So far, the strategy is working: Nine out of 10 of those automatically enrolled have stayed in the plan, Costco says. This fall, the company plans to enroll existing employees who are not already in the plan.

"Obviously, you don't want to offend people" if they don't want to save, but for those who haven't gotten around to signing up, it's a good way to get them participating, Matthews says.

Not all employers are wild about automatic enrollment. "We're not a big fan," says Annette Grabow of M.A. Mortenson, a construction company in Minneapolis. "We don't want to be that paternal and have people sit back and do nothing."

•Automatic company contributions. A growing trend is for companies to boost employee participation by automatically contributing 1% to 10% of each employee's pay into a 401(k) account, regardless of whether the employee contributes.

But workers usually don't get something for nothing. Often, employers pay non-matching contributions to offset a shrunken traditional pension plan. For example, West Bend Mutual Insurance in West Bend, Wis., began kicking in 5% to 9% of employees' pay into a 401(k) plan after it dropped its pension plan last year.

"People can see and feel this and understand what (this contribution) means," says Debra Cahoon of West Bend Mutual.

IBM, in phasing out its traditional pension, said it will deposit 1% to 4% of pay automatically into workers' 401(k) plans. That's on top of a dollar-for-dollar match on employee contributions up to 6% of pay.

Costco for years has paid out 3% to 9% of an employee's salary each year, in addition to matching 50% of the first $1,000 the employee contributes.

Automatic company contributions help workers boost often-low 401(k) balances. Yet the risk of this approach is that it'll give them "a false sense of security" because they may feel they don't need to invest their own money because they're getting the company contribution, says Lori Lucas of Hewitt Associates.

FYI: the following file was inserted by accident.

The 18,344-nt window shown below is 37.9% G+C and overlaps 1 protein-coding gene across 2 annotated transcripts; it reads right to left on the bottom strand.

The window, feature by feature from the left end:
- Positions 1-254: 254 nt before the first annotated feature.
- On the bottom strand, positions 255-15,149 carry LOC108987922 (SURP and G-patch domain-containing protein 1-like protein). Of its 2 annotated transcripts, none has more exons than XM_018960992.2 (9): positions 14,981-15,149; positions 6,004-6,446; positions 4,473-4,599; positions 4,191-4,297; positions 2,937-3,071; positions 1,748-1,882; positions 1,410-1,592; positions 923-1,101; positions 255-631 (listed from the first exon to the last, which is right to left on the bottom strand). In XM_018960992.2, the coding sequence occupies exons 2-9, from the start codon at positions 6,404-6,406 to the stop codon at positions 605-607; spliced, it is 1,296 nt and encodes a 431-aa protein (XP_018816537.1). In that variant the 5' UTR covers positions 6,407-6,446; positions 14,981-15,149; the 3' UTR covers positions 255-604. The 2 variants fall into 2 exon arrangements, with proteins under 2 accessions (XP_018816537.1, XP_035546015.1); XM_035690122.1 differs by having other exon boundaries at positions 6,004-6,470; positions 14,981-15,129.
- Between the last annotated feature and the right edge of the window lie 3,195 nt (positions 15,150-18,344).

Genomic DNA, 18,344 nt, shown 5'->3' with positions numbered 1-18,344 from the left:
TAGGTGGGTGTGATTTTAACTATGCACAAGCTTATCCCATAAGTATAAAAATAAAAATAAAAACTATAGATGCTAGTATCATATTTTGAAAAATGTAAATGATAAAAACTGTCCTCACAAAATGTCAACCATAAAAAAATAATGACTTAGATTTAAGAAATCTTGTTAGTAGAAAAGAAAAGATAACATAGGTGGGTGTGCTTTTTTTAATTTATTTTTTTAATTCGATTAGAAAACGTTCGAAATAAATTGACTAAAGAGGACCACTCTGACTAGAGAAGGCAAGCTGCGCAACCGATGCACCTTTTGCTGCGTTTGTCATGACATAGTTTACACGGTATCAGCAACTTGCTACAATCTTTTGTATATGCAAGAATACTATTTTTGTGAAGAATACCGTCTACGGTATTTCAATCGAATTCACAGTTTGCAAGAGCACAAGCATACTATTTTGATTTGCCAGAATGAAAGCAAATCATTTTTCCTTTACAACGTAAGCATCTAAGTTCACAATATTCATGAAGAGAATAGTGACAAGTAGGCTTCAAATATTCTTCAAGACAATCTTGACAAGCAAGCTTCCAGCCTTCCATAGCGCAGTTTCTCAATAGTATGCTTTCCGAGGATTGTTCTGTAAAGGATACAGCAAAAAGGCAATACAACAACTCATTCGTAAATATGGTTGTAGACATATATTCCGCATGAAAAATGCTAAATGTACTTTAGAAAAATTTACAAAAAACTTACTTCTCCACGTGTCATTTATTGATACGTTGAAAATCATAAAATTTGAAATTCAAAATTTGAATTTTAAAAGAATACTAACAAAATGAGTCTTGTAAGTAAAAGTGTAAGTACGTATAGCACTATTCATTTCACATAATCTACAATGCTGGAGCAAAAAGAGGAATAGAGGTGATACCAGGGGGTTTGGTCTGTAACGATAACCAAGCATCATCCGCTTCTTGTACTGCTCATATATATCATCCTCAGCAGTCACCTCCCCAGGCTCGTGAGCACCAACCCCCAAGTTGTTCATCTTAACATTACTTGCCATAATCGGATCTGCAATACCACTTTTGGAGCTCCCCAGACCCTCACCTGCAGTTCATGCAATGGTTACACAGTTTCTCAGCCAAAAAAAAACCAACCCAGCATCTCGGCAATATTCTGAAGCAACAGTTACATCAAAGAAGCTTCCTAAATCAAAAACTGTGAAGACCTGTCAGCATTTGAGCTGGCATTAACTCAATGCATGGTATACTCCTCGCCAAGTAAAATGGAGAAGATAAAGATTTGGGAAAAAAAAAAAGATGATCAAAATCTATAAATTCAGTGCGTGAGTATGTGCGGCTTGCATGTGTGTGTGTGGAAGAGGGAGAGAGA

•Quick enrollment cards. An alternative to automatic enrollment is a quick enrollment card. It lets employees sign up for 401(k) plans within a minute or so. Workers can check a box to choose a contribution rate and often, another box to direct their money into one of a choice of investments. The options range from conservative bond funds to aggressive stock funds.

Principal Financial, on its "Easy Enrollment" form, also lets employees check a third box to automatically increase their 401(k) contribution rate each year. About 38% of the 401(k) plans that Principal manages use this form, with the average employee contributing 5% of pay initially and then stepping up this rate 1.4 percentage points each year afterward.

"If you can check three boxes and be on your way, then you've boiled it down" to a quick-and-easy process for workers, Vandermillen says.

Companies' efforts to simplify 401(k) enrollment represent a recognition that "more choice is not necessarily better," says Vanguard CEO Jack Brennan. "Well-structured programs are better."